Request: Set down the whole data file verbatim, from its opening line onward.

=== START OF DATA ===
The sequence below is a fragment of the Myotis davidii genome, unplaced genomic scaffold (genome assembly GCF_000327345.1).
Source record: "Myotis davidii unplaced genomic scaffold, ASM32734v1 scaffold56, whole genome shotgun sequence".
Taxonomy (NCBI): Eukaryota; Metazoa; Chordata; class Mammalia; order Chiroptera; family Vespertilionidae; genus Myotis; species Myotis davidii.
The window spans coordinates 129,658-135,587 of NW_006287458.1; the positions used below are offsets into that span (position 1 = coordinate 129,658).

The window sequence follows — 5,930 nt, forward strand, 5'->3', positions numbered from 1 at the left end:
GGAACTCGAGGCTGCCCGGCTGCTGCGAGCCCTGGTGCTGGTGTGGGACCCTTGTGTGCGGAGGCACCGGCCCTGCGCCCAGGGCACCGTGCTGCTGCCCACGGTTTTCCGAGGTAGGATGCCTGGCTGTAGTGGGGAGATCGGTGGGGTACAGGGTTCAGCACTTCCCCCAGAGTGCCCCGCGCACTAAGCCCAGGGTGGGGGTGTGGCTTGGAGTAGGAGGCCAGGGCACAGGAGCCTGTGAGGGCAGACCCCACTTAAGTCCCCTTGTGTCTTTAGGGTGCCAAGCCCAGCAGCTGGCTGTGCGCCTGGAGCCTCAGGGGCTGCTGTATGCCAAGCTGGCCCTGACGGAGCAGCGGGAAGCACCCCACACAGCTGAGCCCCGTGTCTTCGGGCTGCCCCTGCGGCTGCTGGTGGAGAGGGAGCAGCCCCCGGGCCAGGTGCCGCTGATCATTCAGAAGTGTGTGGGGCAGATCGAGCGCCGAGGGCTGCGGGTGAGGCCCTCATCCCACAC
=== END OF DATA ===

The sequence below is a fragment of the Myotis davidii genome, unplaced genomic scaffold (genome assembly GCF_000327345.1).
Source record: "Myotis davidii unplaced genomic scaffold, ASM32734v1 scaffold56, whole genome shotgun sequence".
Taxonomy (NCBI): Eukaryota; Metazoa; Chordata; class Mammalia; order Chiroptera; family Vespertilionidae; genus Myotis; species Myotis davidii.
The window spans coordinates 129,658-135,587 of NW_006287458.1; the positions used below are offsets into that span (position 1 = coordinate 129,658).

The window sequence follows — 5,930 nt, forward strand, 5'->3', positions numbered from 1 at the left end:
GGAACTCGAGGCTGCCCGGCTGCTGCGAGCCCTGGTGCTGGTGTGGGACCCTTGTGTGCGGAGGCACCGGCCCTGCGCCCAGGGCACCGTGCTGCTGCCCACGGTTTTCCGAGGTAGGATGCCTGGCTGTAGTGGGGAGATCGGTGGGGTACAGGGTTCAGCACTTCCCCCAGAGTGCCCCGCGCACTAAGCCCAGGGTGGGGGTGTGGCTTGGAGTAGGAGGCCAGGGCACAGGAGCCTGTGAGGGCAGACCCCACTTAAGTCCCCTTGTGTCTTTAGGGTGCCAAGCCCAGCAGCTGGCTGTGCGCCTGGAGCCTCAGGGGCTGCTGTATGCCAAGCTGGCCCTGACGGAGCAGCGGGAAGCACCCCACACAGCTGAGCCCCGTGTCTTCGGGCTGCCCCTGCGGCTGCTGGTGGAGAGGGAGCAGCCCCCGGGCCAGGTGCCGCTGATCATTCAGAAGTGTGTGGGGCAGATCGAGCGCCGAGGGCTGCGGGTGAGGCCCTCATCCCACAC